Petzold: No, no, no, not at all. But we need to choose our languages and platforms intelligently. For many applications, XAML in combination with a managed language is fine. But if you need high-performance graphics, or text, or sound, don’t kid yourself thinking that C# and XAML represent the peak of efficiency. Get serious.

I think we’ll be seeing more solutions where applications are coded in multiple languages. Programmers will identify and isolate the time-critical and graphics-intensive stuff, and code that in C++ in the form of a Windows Runtime Component library, which can then be accessed by C# or JavaScript code.

Sure it would be great to use one universal language and platform. But programming is not some abstract mathematical exercise. This is the real world, and we need to be very alert to performance issues. We need to know when managed code is fine, and when native code is essential.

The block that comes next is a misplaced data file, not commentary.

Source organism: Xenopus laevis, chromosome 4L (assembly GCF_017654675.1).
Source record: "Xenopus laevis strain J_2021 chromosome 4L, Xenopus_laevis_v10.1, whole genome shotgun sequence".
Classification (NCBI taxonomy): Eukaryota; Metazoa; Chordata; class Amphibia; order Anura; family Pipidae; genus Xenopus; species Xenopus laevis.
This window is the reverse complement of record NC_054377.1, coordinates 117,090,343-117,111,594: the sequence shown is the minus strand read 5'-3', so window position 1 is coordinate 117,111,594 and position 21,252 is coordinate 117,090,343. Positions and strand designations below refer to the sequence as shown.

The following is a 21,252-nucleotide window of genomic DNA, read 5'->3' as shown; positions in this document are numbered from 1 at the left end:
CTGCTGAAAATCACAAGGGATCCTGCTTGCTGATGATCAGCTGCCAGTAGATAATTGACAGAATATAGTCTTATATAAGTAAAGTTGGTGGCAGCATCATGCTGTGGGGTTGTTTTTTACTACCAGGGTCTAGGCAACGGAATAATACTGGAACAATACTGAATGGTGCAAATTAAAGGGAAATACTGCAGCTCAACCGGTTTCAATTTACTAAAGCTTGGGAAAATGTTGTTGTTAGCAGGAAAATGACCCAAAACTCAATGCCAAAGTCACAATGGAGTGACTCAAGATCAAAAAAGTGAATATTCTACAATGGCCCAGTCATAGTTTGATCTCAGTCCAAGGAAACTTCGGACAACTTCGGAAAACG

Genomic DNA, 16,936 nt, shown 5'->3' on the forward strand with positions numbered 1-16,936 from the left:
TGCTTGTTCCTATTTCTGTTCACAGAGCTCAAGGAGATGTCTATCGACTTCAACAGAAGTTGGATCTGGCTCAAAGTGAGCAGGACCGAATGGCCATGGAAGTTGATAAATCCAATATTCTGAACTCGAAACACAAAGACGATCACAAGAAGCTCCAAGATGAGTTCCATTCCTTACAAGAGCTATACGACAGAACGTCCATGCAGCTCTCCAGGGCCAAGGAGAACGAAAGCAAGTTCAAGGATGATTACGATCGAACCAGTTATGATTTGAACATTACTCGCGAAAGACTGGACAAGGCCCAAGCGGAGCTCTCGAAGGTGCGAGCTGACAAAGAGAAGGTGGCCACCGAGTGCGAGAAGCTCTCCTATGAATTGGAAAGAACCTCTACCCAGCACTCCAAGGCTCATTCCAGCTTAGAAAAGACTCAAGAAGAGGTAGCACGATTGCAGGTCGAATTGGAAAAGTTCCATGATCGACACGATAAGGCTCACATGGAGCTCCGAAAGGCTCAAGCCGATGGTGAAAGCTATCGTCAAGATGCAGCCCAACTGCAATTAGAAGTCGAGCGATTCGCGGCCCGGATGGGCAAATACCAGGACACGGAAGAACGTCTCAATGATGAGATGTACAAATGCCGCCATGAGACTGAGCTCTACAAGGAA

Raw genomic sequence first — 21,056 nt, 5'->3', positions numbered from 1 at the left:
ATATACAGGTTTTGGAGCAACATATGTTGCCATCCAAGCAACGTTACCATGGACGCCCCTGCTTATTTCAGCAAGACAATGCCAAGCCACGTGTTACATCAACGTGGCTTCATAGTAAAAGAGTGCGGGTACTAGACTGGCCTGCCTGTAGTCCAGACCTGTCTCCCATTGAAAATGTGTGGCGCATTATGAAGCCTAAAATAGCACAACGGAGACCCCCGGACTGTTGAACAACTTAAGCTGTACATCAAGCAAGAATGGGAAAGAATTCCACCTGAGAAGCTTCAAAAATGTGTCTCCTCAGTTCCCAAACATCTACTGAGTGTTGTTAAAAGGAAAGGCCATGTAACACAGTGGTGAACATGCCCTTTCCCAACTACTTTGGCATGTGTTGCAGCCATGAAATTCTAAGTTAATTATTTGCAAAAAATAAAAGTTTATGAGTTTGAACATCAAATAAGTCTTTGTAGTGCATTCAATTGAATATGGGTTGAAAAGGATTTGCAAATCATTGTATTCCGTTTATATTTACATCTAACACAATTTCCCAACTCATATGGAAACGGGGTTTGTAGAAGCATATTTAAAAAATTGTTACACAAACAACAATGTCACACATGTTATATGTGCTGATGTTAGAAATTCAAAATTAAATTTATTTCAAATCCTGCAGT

Desmond: You’ve been focused on Windows Phone and mobile/touch development for a couple years. How does the new column impact that focus? Will we still see Windows Phone coverage here?

Petzold: Windows 8 actually highlights a problem with Windows Phone 7. The Windows Phone 7 API supports managed code only, with two application platforms. If you can’t get your XAML-based Windows Phone 7 program to run fast enough, you can try rewriting it for XNA, but with XNA you’re still using a managed language and you’re still going through a managed API. And if you can’t get your Windows Phone 7 XNA program to fun fast enough, you’re stuck. You’ve hit the wall.